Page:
Pine Class News

May 30

This week we furthered our research through brainstorming prior knowledge, gathering questions, looking at maps and photos, making a trip and writing notes. These are all steps of the research process that we followed for our "Brooklyn study" and our "Lenape Study." A few weeks ago, children recalled these steps in their research notebooks. The repetition of these research steps and the children's reflection on these steps three times throughout the course of the year could set the children to up to do some independent inquiry this summer and in third grade.


As we are studying how Brooklyn is connected to the rest of New York state, we are also learning about the types of communities in New York state. A few weeks back we went to a place in a rural area, Snow Hill Farm. This week we went to a suburban area, called Hastings-on-Hudson. As we got off the train we walked through an area that was more small town than suburb and the children noticed things that are similar to their Brooklyn neighborhoods:

"Whoa, these are apartments like we have in Brooklyn."

"People park sideways like they do in Brooklyn."

"There are businesses on the bottom and maybe apartments above."

As we got farther from the train station, the are became more typically suburban. The children noticed some of the things that we've talked about as characteristics of suburbs. And they had an emotional reaction to these qualities - open space, greenery, quiet, safe spaces.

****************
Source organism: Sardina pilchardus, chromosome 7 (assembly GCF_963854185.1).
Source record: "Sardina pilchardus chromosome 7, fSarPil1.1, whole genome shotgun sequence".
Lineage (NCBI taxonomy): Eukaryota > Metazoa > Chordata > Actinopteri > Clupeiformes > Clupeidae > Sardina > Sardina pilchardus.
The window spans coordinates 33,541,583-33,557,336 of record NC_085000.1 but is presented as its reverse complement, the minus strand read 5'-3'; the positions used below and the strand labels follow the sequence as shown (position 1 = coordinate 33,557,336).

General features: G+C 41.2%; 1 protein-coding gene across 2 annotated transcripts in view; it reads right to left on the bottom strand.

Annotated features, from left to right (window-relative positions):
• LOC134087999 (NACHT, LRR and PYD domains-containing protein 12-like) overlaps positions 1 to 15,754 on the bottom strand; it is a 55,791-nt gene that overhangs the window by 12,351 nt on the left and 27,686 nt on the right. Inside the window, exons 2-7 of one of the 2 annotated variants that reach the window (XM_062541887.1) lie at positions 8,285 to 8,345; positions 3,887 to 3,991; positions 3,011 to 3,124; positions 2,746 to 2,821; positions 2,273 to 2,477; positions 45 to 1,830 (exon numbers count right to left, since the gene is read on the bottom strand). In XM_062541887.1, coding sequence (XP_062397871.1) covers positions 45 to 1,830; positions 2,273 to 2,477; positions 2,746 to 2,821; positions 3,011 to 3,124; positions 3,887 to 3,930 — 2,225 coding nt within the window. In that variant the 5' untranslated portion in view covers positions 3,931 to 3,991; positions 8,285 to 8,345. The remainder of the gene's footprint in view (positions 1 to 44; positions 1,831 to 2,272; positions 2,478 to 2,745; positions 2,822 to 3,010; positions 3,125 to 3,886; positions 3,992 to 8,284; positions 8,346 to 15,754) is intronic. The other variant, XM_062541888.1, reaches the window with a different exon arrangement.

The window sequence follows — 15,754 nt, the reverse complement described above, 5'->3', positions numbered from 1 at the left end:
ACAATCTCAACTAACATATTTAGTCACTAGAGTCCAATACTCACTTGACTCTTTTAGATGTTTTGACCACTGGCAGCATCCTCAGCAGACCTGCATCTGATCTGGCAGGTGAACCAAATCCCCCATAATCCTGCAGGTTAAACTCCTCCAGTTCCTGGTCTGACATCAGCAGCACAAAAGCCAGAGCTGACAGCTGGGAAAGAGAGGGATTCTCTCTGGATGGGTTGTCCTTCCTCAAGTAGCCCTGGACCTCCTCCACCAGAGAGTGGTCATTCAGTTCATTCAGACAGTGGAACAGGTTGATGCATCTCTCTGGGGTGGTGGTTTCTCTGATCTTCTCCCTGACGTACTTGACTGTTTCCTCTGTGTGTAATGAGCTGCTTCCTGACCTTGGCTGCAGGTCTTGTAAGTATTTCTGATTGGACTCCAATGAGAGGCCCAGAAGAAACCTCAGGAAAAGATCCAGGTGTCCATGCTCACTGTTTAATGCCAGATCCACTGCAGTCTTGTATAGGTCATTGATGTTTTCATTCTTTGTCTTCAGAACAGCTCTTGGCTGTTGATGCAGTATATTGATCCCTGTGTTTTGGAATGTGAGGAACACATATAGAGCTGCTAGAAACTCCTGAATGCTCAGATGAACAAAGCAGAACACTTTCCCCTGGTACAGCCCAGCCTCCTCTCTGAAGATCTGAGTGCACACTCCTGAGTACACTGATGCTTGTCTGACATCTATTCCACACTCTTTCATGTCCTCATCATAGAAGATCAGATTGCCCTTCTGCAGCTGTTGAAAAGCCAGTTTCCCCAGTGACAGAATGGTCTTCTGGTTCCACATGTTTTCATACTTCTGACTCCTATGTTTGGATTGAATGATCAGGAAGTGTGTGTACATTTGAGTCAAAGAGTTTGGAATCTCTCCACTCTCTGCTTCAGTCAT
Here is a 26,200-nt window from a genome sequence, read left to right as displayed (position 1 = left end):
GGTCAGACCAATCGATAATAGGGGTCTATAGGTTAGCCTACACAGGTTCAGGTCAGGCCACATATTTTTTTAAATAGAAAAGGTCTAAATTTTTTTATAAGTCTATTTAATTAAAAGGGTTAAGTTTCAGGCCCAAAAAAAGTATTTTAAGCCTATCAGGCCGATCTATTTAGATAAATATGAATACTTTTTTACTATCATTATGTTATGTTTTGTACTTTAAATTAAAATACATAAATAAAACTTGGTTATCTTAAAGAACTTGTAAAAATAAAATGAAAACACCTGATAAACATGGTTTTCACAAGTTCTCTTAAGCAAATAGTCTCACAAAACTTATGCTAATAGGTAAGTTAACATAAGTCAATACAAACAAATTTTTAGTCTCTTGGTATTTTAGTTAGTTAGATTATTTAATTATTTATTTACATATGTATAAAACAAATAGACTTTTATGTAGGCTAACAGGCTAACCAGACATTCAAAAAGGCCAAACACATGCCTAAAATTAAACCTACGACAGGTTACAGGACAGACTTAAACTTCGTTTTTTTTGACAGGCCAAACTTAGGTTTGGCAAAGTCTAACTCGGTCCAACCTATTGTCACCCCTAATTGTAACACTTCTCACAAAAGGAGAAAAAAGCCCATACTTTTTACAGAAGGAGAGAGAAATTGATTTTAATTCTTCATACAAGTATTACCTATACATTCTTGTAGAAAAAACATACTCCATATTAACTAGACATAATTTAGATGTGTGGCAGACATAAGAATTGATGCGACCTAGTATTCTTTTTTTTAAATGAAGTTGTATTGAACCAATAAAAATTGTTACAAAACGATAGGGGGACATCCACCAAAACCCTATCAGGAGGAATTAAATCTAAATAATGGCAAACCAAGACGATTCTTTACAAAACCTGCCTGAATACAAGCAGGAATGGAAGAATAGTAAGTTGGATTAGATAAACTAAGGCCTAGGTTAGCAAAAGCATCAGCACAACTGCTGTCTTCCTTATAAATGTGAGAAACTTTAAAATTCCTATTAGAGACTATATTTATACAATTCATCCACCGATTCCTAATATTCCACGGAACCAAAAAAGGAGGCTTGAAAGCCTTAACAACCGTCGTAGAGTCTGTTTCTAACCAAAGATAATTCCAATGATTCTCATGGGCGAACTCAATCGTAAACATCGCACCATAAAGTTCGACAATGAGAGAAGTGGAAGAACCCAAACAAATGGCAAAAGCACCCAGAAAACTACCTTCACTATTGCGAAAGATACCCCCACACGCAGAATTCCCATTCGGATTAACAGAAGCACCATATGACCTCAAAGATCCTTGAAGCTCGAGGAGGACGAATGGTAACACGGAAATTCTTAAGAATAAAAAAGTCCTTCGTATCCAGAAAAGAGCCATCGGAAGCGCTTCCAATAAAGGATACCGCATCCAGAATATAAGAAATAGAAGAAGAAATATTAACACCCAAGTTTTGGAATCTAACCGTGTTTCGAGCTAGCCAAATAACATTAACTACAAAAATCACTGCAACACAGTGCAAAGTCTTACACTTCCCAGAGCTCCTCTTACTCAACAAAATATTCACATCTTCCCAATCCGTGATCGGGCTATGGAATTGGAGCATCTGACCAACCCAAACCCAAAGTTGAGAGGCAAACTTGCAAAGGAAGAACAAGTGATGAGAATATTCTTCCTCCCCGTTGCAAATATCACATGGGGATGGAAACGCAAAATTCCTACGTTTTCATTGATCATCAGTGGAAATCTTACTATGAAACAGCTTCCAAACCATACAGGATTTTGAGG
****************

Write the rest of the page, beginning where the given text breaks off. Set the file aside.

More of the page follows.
Below are webs of prior knowledge and questions about suburbs. We added to these after the trip. Compare this writing to the note-taking you saw your children doing at the beginning of the year. Looks more natural and mature, right?

In this case we used pencils for statements and colored pencils for questions. How can we use structures like color to facilitate confident, self-directed inquiry? How do we build bridges from teacher suggestions to independence?

Food and Mapping

Thanks for sending in products from New York state that are available for purchase here in Brooklyn. We received egg cartons from New Paltz, yoghurt from Johnstown, honey from Canandaigua and many others. We looked on our map for these places, and we used Google Maps to locate very small towns that were not included on our map. Some children needed to zoom out on Google Maps to find a nearby town, and then look back on our map to find that nearby town.


Oliver observed that some cars in Hastings were parked sideways "like in Brooklyn" and some cars were parked diagonally. We thought about reasons why and Leigh suggested that you could fit more cars on a diagonal. We tested this out. Correct!

Now, looking at this picture again, I can see the answer to another important question: if more cars fit parked on the diagonal, why don't we park cars on the diagonal in cities? Can you see the answer? Discuss this with your child, we missed that second question in school.

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Sheppard came to visit us for the first time. He was the inspiration for art work and songs.


Thank you SO much for helping us fund Studio in a School. We've finished our work with them for the year and maybe forever. Next year we will have a full time visual arts teacher!

We just worked on etchings and printmaking. The MoMa is having an exhibit of Degas' printmaking experiments. Check it out!